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The ongoing remote world we’re living in has many of us getting used to doing more of our activities virtually. When we can’t be face to face, it makes rich targets for adept scammers.

One trending scam, reported in several states and just emerging in Iowa, is when a criminal impersonates clergy. The crook spoofs the e-mail address of a given faith leader and sends a message to a congregant requesting a favor. They will claim they are busy or out of town and just need you to purchase a dozen gift cards that will be used to help congregants in need. All you need to do is buy them (say, $100 each) and email a picture of the front and back of the cards. And of course, you will be reimbursed.

“Just take a moment, stop, and think, ‘Would this person really ask me to do this?’” says Brad Anderson, AARP Iowa State Director. “Contact the person yourself and get the validation they are who they say they are. And if you are ever asked for gift cards from anyone, just hang up, it’s a scam.”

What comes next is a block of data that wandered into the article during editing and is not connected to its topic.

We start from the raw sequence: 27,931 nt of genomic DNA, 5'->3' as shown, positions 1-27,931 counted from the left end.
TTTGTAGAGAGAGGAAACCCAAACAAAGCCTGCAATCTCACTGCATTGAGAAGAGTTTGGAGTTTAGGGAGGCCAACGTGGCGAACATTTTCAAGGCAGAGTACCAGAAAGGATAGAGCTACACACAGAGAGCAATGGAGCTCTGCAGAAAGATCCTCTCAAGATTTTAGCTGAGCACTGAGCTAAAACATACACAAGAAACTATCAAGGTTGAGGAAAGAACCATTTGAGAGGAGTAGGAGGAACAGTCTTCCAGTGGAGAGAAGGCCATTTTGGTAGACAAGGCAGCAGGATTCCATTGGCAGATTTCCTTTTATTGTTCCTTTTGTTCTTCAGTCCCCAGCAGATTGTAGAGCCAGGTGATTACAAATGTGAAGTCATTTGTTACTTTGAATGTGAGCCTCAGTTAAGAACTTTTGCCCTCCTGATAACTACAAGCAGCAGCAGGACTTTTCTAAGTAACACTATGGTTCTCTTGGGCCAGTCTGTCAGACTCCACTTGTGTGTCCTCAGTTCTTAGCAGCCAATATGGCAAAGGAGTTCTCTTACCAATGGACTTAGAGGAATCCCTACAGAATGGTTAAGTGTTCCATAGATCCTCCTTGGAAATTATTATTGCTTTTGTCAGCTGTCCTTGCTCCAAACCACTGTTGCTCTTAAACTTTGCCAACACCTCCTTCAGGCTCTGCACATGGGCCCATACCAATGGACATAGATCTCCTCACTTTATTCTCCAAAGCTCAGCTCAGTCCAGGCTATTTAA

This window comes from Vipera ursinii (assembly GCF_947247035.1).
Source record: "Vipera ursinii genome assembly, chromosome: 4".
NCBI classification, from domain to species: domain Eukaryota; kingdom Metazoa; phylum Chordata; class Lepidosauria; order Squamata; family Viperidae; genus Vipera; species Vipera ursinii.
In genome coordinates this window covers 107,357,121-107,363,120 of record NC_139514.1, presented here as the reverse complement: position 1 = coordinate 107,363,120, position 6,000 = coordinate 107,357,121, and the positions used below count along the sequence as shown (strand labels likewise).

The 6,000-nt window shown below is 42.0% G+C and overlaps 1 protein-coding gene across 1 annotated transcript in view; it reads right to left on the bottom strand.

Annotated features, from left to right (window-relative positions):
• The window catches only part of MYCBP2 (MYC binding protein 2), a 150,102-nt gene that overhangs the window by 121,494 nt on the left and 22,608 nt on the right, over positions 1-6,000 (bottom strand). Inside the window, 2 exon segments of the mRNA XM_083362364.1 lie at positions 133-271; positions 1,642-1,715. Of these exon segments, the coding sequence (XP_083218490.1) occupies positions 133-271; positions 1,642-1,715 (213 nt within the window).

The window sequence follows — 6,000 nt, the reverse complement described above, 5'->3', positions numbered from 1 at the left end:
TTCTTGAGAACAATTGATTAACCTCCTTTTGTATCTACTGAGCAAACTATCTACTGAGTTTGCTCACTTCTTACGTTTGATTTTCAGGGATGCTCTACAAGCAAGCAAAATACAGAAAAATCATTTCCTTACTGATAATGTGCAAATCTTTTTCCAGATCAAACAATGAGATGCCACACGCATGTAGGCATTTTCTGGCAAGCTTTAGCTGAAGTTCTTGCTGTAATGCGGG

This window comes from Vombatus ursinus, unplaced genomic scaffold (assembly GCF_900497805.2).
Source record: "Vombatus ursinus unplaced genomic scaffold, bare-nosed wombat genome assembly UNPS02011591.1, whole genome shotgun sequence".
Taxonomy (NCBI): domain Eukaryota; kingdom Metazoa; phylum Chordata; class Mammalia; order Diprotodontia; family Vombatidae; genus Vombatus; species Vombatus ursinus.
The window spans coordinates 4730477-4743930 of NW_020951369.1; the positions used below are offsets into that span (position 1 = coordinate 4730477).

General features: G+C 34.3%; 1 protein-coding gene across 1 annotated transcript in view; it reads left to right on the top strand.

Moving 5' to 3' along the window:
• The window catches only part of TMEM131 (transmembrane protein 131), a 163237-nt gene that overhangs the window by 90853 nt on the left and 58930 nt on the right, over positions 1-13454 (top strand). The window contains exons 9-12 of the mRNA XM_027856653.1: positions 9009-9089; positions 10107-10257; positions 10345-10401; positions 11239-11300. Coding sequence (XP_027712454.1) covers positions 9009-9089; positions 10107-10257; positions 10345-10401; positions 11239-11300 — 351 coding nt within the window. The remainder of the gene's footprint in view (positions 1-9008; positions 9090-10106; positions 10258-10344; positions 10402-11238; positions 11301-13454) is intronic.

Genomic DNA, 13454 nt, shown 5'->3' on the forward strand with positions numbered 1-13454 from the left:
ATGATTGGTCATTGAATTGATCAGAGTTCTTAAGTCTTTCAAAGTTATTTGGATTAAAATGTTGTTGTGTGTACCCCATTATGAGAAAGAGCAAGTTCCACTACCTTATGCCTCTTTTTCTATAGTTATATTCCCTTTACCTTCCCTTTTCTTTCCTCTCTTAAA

The Federal Trade Commission (FTC) puts clergy scams in the larger category of impostor frauds, which triggered nearly a half-million complaints nationwide — and nearly $1.2 billion in losses — in 2020. The category includes impostors posing as relatives, romantic interests, government employees, computer technicians, and others.

How the Scam Works:

1. Criminals spoof the identity of a religious leader or someone at a house of worship.

2. They text or email congregants about a member of the community in need of help.

3. There's always an excuse as to why the religious leaders can't help at that moment.

4. The target of the scam is asked to buy gift cards and then send the cards’ serial numbers and PINs through a call or digital photo.

5. The criminals disappear and the victims realize they won’t be reimbursed.

The Federal Trade Commission reports that gift cards have been the most common form of payment in scams since 2018. Anytime you are directed to pay a debt or other obligation with a gift card, it is a scam.

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